Denton County residents were offered tips this week on how to work with police officers in de-escalating a mental health crisis.
The National Alliance on Mental Illness (NAMI) Denton County affiliate hosted a panel discussion at North Central Texas College in Flower Mound, where officers from the Denton and Flower Mound police departments and Denton County sheriff’s deputies urged residents to keep detailed accounts of their friend or loved one who may be experiencing a mental health crisis.
In the event that 911 is called and police become involved, residents are encouraged to inform 911 dispatchers that the call is being made in reference to an individual experiencing a mental health crisis. If such information is known, the caller is also encouraged to provide dispatchers with their friend or loved one’s mental health diagnosis, symptoms they’re exhibiting and behavioral history.
Any communication strategies people can use to de-escalate the situation before police arrive is also helpful, officers said.
Panelists also encouraged residents to get their friend or loved one in a neutral environment to receive law enforcement where they’re not storing weapons. Bedrooms, kitchens and garages are dangerous places for officers to confront someone because tools could become deadly weapons, they said.
“Unfortunately … once it gets to the point where you’re calling the police, the response options are very limited,” Denton police Lt. Chris Summitt told the nearly 25 people in attendance at Monday’s panel discussion. “When you walk into a situation where the only person the person can injure is themselves, you have a lot of time to try and de-escalate that situation.
“When you walk into a situation where there are other bystanders around the patient that could also be injured by bodily contact, that kind of forces our hand to try and take control of the person.”
Texas ranks near the bottom in the nation for mental health services funding. In 2012, the Denton Record-Chronicle reported that Denton County had the lowest per capita mental health services funding in the state.
A 2013 United Way of Denton County local mental health needs assessment that was modified in 2014 indicates the county’s state funding for mental health services has slightly increased.
It’s estimated that about 70,000 Denton County residents live with a mental illness. Among that population are approximately 13,400 adults and 5,000 children living with a severe mental illness.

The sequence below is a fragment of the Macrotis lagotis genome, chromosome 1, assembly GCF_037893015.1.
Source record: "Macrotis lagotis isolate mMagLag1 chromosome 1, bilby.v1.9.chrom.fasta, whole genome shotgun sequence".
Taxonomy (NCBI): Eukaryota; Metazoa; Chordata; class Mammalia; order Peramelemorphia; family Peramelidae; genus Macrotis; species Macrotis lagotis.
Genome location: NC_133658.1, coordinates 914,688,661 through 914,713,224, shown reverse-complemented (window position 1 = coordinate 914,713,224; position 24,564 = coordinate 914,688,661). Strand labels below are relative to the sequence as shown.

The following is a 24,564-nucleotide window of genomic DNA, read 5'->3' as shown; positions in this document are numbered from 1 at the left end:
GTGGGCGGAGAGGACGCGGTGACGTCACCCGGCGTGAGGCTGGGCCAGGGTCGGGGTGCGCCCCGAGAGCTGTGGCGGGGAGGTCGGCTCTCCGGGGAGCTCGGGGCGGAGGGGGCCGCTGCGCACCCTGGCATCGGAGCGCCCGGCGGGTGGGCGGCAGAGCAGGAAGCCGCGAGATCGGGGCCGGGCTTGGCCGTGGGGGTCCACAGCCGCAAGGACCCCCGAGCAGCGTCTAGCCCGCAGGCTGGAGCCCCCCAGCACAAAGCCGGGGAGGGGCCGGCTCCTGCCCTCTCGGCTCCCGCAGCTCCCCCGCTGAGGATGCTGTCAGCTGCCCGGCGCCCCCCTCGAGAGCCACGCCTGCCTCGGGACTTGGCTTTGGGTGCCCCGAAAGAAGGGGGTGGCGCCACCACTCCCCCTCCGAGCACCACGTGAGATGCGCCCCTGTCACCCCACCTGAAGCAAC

The Denton County MHMR Center offers treatment to those living with a severe mental illness or a developmental disability.
However, it only has the capacity to serve 13 percent of the county’s adults living with severe mental illness and 8 percent of children in the county with a severe mental illness.
In 2015, the Denton Police Department spent nearly “2,400 manhours” responding to mental health calls, Summitt said.
“It’s a beast,” he said. “The process that we have to go through to actually provide treatment of the patient … can be a 12- to 14-hour event for a patrol officer just to get them to the point that they’re a candidate for admission to one of the extremely limited beds that may be available in our county to treat somebody in a condition.”
Officers going through the police academy in Texas are required to take crisis intervention training that gives them some knowledge of addressing a mental health crisis, the officers said.
Officers suggest in addition to sharing background with police about the individual experiencing a mental health crisis that residents also send a photo of the person, said Flower Mound police Capt. Wess Griffin.
Flower Mound officers and police in other local agencies assist in getting people experiencing a mental health crisis committed, he said. If the individual is “not an immediate threat,” officers attempt to help commit the individual through the person’s family. If there’s an immediate threat, MHMR is called to respond to the situation for an evaluation.